I’m not going to say it was an easy transition but I had the distinct advantage of being an RN and already understood much of what the disease entailed. But HOLY CRAP!!!!! No one in nursing school tells you how hard it is to manage your blood sugar!!!! (I’m not telling you all anything you don’t already know!!) And, technically I knew what type one was but I had no idea how my life was going to change. Plus, I didn’t know a single person who had the autoimmune type one, never mind the surgical type one!!! (I’m still having trouble finding anyone else that has had their pancreas removed. I’m beginning to think we’re more like unicorns and really don’t exist. But, if you know anyone who is a PWD due to having their pancreas surgically removed for whatever reason, I would love to talk with her or him!!!)

Many people have heard me say that I’m glad to have become a PWD when I did & that is for many reasons. A HUGE reason is the presence of the Diabetes Online Community (DOC). I found Kerri Sparling & Scott Johnson almost right away with just a simple Google search!!!! And I’m very thankful for them because I never would have successfully made it to my first diaversary with my sanity intact if I hadn’t gained the wisdom they provided me through their respective blogs, Kerri’s, Six Until Me & Scott’s, Scott’s Diabetes. On their blogs, I got diabetes info that no one else but a PWD would be able to provide.


Another reason I’m thankful for becoming a PWD in 2013 is because of all the D Tech (diabetes technology)!!! After 3 weeks of MDI (multiple daily injections) I requested…actually, it’s more like I demanded a pump! I was first told I had to wait a year but that wasn’t gonna happen!!!! The more research I did on pumps the more determined I became to get one.  I was finally on pump therapy a month after my surgery and it was so much better for me than MDI. But of course, YDMV (Your Diabetes May Vary)!!!! I also use a Dexcom Continuous Glucose Monitor (CGM) and I consider it to be invaluable in my daily management. I’d give up my pump before I would give up my CGM and you already know how much I love my pump!!

Recently, the online group, Glu, had a question of the day asking what positive things had come out of your diabetes. (I’m paraphrasing because I don’t remember the exact wording). I have had many positive things come out of my diabetes. I have gone to incredible conferences, have learned more about myself in the process of learning about my disease, have become more resilient than I ever imagined I was capable of and met many awesome PWD both in person and online. But this question was met with outright anger. Many people were angry that such a question could be asked because in their opinion there was nothing positive to be gained from T1D. I come at this question from a different perspective. I had lived for 27 years with excruciating pain that disabled me from being able to work in the field I loved and made each day not only a living Hell for me but also for the people that loved me. So, I can kind of say that I chose to become diabetic rather than live one more day with that pain. I decided to have my pancreas removed to rid me of that pain & prevent the all too frequent hospitalizations I endured and I knew the risk was certainly pretty great that I could end up with surgical type one even if initially my transplant had worked. So, I consider each and every day that I wake up to be a blessing even with diabetes. The daily management of my surgical diabetes is a small price to pay to be rid of that pain. Does Diabetes suck???? Absolutely!!!! But it’s better than the alternative of being six feet under & pushing up daisies!!!!!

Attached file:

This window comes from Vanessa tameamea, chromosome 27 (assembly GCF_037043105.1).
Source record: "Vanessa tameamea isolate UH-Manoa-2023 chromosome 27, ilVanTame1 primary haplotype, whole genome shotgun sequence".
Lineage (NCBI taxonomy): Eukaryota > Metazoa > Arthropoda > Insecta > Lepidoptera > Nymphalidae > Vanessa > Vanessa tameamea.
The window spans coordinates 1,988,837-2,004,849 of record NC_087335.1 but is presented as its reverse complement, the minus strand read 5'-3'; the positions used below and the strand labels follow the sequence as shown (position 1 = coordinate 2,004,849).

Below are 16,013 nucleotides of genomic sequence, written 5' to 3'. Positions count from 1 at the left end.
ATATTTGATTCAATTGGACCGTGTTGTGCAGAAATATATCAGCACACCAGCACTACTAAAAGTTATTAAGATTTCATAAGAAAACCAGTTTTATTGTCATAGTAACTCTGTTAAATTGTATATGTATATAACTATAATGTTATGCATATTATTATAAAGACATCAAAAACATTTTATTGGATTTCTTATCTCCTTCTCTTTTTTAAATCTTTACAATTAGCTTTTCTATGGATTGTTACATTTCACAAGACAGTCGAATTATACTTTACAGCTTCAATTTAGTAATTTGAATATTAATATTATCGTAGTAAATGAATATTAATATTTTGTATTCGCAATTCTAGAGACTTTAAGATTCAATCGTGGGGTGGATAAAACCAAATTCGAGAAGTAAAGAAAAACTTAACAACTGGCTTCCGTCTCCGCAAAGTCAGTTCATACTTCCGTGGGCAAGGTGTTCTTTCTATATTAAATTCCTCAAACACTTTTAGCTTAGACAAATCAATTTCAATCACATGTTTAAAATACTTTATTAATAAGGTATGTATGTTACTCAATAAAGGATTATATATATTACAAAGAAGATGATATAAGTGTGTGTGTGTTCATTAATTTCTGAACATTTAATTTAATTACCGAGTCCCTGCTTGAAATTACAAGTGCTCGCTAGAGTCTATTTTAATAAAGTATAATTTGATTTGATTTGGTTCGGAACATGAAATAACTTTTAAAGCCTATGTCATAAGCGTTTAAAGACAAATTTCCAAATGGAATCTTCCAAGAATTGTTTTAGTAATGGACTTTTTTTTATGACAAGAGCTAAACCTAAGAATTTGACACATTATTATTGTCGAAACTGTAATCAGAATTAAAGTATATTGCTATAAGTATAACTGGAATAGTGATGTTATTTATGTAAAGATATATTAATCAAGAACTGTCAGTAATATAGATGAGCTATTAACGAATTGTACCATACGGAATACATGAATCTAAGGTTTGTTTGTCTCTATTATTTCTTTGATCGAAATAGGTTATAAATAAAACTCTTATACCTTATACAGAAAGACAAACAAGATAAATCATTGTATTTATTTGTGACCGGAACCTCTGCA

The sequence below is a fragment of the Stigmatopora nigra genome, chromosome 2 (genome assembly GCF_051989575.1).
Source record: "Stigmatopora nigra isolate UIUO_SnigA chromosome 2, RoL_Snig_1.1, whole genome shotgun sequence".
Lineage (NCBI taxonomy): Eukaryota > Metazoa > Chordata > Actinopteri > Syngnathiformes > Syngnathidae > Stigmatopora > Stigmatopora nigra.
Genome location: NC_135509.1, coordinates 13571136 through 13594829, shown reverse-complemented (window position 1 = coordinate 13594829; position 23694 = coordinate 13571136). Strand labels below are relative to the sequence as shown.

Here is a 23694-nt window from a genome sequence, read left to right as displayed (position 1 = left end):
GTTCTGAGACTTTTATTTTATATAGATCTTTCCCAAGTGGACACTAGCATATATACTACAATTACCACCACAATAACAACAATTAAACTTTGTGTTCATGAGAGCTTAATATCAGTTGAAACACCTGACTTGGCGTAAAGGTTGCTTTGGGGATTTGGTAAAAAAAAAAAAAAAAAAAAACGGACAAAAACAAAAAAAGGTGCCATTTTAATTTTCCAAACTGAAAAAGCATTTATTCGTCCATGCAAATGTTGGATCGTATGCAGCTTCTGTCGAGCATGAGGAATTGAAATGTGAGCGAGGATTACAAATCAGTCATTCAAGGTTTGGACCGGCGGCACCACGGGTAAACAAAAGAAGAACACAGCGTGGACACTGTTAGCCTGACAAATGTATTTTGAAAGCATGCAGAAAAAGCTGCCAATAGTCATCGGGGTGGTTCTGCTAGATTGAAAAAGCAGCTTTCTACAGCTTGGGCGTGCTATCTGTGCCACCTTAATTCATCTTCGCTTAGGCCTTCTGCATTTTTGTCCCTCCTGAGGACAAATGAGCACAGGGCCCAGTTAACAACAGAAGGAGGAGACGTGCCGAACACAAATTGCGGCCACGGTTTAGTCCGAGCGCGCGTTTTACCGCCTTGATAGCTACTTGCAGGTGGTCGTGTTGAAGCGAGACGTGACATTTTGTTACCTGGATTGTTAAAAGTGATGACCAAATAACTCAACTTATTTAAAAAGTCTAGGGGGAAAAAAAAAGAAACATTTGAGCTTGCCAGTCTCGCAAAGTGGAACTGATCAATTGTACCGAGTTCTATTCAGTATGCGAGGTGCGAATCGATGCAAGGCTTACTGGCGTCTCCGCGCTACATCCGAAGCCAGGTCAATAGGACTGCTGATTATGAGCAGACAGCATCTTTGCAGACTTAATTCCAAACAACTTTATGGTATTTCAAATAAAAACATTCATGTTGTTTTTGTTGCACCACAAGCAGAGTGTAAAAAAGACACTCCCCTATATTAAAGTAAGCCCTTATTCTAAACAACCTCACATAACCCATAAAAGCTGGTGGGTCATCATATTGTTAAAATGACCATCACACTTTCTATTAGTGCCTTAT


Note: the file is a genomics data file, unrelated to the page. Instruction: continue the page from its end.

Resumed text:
Thank you again, Sarah, for this amazing opportunity. If anyone is interested, my blog can be found at: Thank you for reading my post.

Sandy & Indy – her DAD-in-training


  1. I absolutely love this post! It taught me a little more about surgical diabetes (I also only know one other woman who got diabetes from having surgery on her pancreas- thought it wasn’t fully removed only partially. But I would be happy to give you her fb info!) Anyways this was so informative and also so inspiring!!! && I REALLY loved this part “But HOLY CRAP!!!!! No one in nursing school tells you how hard it is to manage your blood sugar!!!! ” Such validation to what I feel as a diabetic every day. That there is no amount of schooling that can make someone TRULY get what it REALLY means to be a diabetic. Thank you so much for this post!!! Great guest blogger Sarah!

    Liked by 1 person